You've heard the common response to many information security questions: It all depends. This is especially true...
when it comes to the
question of whether or not to perform your security testing as an untrusted outsider or a trusted user.
So let me go ahead and answer this: Sometimes you need to look at security flaws from both perspectives and other times you don't. It really does depend on the situation. I know such a generality is not good enough in most situations, especially when business risks and compliance are on the line.
So, let's dive in a little further and outline the things you really need to know about both types of security testing, and I'll throw in my opinion on what really needs to be done.
Testing security from the outside
Let's start with unauthenticated testing -- looking at your Windows environment from a true outsider's perspective. No user IDs and no passwords. It's the systems that are accessible from the outside through the eyes of a malicious attacker, or on the inside through the eyes of someone who has gained physical access but doesn't have the ability to log on.
There are several benefits associated with unauthenticated or "logged-out" testing:
- It's easier.
- It requires fewer testing tools.
- It requires fewer internal staff resources.
- You can still exploit a vulnerability to gain a remote command prompt, etc.
- It can often be done without time constraints.
All in all, unauthenticated testing from an "external" point of view tends to be very focused, quickly resulting in a finite set of results with little cost to your organization.
But is unauthenticated testing enough?
There's a dark secret with unauthenticated testing. No matter what you're looking at, be it operating systems, specific applications, wireless communications and so on, you won't find some vulnerabilities unless you're testing as a logged-in user. I typically find the most detrimental vulnerabilities inside the network as a trusted user -- and a regular user at that.
No special administrative privileges are needed. You can authenticate as an admin, but I'm not confident that that buys you much of anything. Using automated tools and manual techniques, you uncover what an otherwise run-of-the-mill insider (at the local and/or domain level) can do to your systems. You'll then see the rest of the story. This next level of testing is something that's often taken for granted or overlooked altogether, but it needs to be done.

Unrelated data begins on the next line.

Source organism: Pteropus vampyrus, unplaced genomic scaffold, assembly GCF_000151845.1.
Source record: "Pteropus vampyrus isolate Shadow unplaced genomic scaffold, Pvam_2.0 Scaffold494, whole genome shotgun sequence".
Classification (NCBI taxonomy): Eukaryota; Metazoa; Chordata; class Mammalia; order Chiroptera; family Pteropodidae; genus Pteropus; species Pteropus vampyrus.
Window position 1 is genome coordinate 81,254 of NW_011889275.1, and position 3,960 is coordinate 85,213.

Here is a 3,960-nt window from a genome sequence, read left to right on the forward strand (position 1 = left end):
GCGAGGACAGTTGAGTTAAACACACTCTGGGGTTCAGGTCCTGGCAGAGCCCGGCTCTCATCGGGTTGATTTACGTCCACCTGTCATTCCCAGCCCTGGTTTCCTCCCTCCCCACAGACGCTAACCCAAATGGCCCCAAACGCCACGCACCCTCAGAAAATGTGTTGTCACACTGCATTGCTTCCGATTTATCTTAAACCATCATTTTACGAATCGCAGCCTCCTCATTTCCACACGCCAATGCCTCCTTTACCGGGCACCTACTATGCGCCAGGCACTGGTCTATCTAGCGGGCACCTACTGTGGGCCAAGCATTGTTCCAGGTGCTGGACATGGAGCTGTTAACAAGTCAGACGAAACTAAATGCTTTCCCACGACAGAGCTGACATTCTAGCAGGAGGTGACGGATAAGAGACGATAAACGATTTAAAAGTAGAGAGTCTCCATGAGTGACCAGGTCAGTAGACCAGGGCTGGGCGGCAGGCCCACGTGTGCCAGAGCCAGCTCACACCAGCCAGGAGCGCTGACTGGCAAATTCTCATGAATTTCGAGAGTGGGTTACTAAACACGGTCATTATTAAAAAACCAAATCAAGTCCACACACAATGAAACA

Testing security as a trusted user
Given its benefits, authenticated testing is not so simple. Here are some of the downsides to authenticated testing that most people have to learn the hard way:
- It's more difficult and often requires more advanced manual analysis and hacking techniques.
- It requires more testing tools.
- It can easily double or triple the amount of time it takes to test all key areas for vulnerabilities.
- It often requires getting other people (admins, developers and so on) involved to set up test accounts and monitor/manage the systems.
- You can typically exploit more vulnerabilities, but at the same time that can put data integrity at risk, depending on the systems you're testing and the tools you're using.
- Given that it can use up more system resources (again, depending on the systems and tools involved), it may require certain time constraints so that testing is only done during off hours.
These pros and cons of unauthenticated and authenticated testing highlight the need to define -- with clarity -- what it is you're trying to accomplish with your security testing. Do you only need to find out what an outsider can do? If so, then unauthenticated testing may be the way to go. On the flip side, have you thought about what a trusted user or someone who gains trusted user access can get into? If not, you may very well need to perform authenticated testing. It all depends.
Ultimately, I recommend doing both types of testing. Until you test your systems from every possible angle, you simply cannot say with reasonable certainty just where things stand with security. You don't need perfection, and you certainly don't need to test every single system in your Windows environment right off the bat. Start with a small cross section of systems and grow your scope from there as your refine your processes and get to know your testing tools better. You'll find that the greatest system weaknesses are found from both outside your network as well as right there in your own backyard.
About the author: Kevin Beaver is an information security consultant, keynote speaker and expert witness with Atlanta-based Principle Logic LLC where he specializes in performing independent security assessments. Kevin has authored/co-authored seven books on information security, including Hacking For Dummies and Hacking Wireless Networks For Dummies (Wiley). He's also the creator of the Security On Wheels information security audio books and blog, which provide security learning for IT professionals on the go. Kevin can be reached at firstname.lastname@example.org.